Hon. William Smithe
|7th Premier of British Columbia|
January 29, 1883 – March 28, 1887
|Lieutenant Governor||Clement Francis Cornwall|
|Preceded by||Robert Beaven|
|Succeeded by||Alexander Edmund Batson Davie|
|MLA for Cowichan|
October 16, 1871 – March 28, 1887
|Preceded by||first member|
|Succeeded by||Henry Fry|
|Born||June 30, 1842|
|Died||March 28, 1887 (aged 44)|
Victoria, British Columbia
Smithe was born William Smith in England and moved to Canada in his youth, settling on Vancouver Island in 1862 as a farmer. In 1871, he ran in BC's first election and won a seat in the new provincial legislature. There he added the final "e" to his name, probably to distinguish himself as clearly as possible from the colourful figure of Amor De Cosmos. De Cosmos, also then a member of the legislature, had likewise been born as "William Smith," but in a characteristically grand gesture had legally adopted instead a new name meaning "Love of the Universe."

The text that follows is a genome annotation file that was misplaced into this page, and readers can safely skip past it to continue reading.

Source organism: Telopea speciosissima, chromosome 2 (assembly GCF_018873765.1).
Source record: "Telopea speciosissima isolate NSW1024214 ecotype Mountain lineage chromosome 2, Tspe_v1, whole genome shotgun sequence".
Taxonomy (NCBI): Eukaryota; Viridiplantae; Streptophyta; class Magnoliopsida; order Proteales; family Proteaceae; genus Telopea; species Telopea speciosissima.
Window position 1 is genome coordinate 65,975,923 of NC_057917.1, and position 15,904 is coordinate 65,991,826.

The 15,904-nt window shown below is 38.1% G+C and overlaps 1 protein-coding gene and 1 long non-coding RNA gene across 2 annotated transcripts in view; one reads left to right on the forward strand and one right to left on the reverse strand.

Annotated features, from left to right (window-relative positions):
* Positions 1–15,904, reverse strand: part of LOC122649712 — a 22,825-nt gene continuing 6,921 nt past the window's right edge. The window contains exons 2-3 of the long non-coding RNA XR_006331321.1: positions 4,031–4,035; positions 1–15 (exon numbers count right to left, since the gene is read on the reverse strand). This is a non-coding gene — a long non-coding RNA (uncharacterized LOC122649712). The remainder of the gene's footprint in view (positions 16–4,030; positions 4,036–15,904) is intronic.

By 1875 Smithe had become the informal leader of the opposition to Premier George Anthony Walkem's government, but yielded the leadership to Andrew Charles Elliott. Smithe was in Elliott's short lived cabinet from 1876 to 1878 before returning to the opposition benches and again became opposition leader.
In 1883, Smithe became the seventh Premier of British Columbia and initiated the Great Potlatch era in which governments made generous grants of public resources and land to private entrepreneurs. He also settled disputes with the federal government which had stalled the construction of the transcontinental Canadian Pacific Railway. Asked on one occasion whether he thought British Columbia should be annexed to the United States, he suggested instead that Washington and Oregon be annexed to British Columbia. Smithe remained premier until he died in office in 1887.